The training of boys as it is undertaken by the Boy Scout movement is an important one in the lives of young Canada and should be encouraged and supported by all good citizens.

Any persons who have had previous experience with this movement or similar organizations are especially requested to attend and lend the benefit of their experience.

The Cranbrook Scouts have been increasing in numbers under the direction of Scout Master Crebbin. They now have their own club house and are all keenly interested in the work. Now is the time for the general public to assist and help boost the work along

The Scouts’ motto is, “Be Prepared”. Cranbrook should be prepared to give the boys every opportunity for carrying on their work with success.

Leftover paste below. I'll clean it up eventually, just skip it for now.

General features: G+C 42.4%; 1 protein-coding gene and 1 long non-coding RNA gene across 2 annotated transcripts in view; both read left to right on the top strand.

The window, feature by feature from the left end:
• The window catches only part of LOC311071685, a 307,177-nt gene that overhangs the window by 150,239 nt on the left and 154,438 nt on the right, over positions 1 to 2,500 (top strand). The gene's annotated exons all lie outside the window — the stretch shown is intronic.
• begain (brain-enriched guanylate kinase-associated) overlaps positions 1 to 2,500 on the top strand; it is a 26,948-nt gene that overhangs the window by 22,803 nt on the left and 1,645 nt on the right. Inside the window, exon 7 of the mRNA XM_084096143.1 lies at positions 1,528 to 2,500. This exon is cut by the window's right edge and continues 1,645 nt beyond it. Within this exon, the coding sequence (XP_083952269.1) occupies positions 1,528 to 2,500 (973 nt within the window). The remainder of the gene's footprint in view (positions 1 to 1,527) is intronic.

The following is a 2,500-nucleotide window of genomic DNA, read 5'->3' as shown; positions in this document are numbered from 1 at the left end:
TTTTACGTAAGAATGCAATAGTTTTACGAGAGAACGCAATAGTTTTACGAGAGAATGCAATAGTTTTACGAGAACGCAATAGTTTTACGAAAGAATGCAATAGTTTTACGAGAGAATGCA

Official ribbons for poultry fair … The executive of the Poultry association are working overtime with one end in view; to make the second winter show bigger and better than the first. Tuesday evening, the 19th, a meeting was held, with all members present, except the show secretary.

The show secretary had turned in typed copy of prize list for review before going to printers. The orders for ribbons and coops were passed, the ribbons are to be the official ribbons of the American Poultry Association.

A letter from Fernie was read stating that the association had changed their show dates to December 7th and 8th, also informing the executive that Fernie reciprocated in all special rules in prize lists and privileges.

A communication from Invermere also was read, requesting information on association rules, etc., with a view to a number of fanciers up there joining. The secretary was instructed to write them, sending membership book and other information and to express the hope that we shall see some birds from them at the coming show.